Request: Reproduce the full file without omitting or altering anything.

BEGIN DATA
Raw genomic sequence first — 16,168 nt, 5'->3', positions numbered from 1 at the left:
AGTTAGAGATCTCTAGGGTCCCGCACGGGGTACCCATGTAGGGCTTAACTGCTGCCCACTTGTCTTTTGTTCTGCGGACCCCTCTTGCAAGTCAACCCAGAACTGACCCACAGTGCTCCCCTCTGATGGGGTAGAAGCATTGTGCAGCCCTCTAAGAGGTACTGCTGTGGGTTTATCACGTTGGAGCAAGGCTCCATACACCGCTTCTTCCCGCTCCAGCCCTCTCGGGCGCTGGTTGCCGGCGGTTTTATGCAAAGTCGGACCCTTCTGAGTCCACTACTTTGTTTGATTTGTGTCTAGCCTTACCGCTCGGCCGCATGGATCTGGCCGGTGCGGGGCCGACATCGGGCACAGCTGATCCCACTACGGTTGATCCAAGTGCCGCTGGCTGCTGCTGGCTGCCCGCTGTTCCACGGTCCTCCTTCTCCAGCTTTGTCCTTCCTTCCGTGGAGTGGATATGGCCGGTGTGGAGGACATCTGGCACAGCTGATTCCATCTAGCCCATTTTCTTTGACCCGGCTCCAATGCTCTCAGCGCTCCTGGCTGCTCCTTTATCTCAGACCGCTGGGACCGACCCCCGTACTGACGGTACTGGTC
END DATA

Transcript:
Raw genomic sequence first — 16,168 nt, 5'->3', positions numbered from 1 at the left:
AGTTAGAGATCTCTAGGGTCCCGCACGGGGTACCCATGTAGGGCTTAACTGCTGCCCACTTGTCTTTTGTTCTGCGGACCCCTCTTGCAAGTCAACCCAGAACTGACCCACAGTGCTCCCCTCTGATGGGGTAGAAGCATTGTGCAGCCCTCTAAGAGGTACTGCTGTGGGTTTATCACGTTGGAGCAAGGCTCCATACACCGCTTCTTCCCGCTCCAGCCCTCTCGGGCGCTGGTTGCCGGCGGTTTTATGCAAAGTCGGACCCTTCTGAGTCCACTACTTTGTTTGATTTGTGTCTAGCCTTACCGCTCGGCCGCATGGATCTGGCCGGTGCGGGGCCGACATCGGGCACAGCTGATCCCACTACGGTTGATCCAAGTGCCGCTGGCTGCTGCTGGCTGCCCGCTGTTCCACGGTCCTCCTTCTCCAGCTTTGTCCTTCCTTCCGTGGAGTGGATATGGCCGGTGTGGAGGACATCTGGCACAGCTGATTCCATCTAGCCCATTTTCTTTGACCCGGCTCCAATGCTCTCAGCGCTCCTGGCTGCTCCTTTATCTCAGACCGCTGGGACCGACCCCCGTACTGACGGTACTGGTC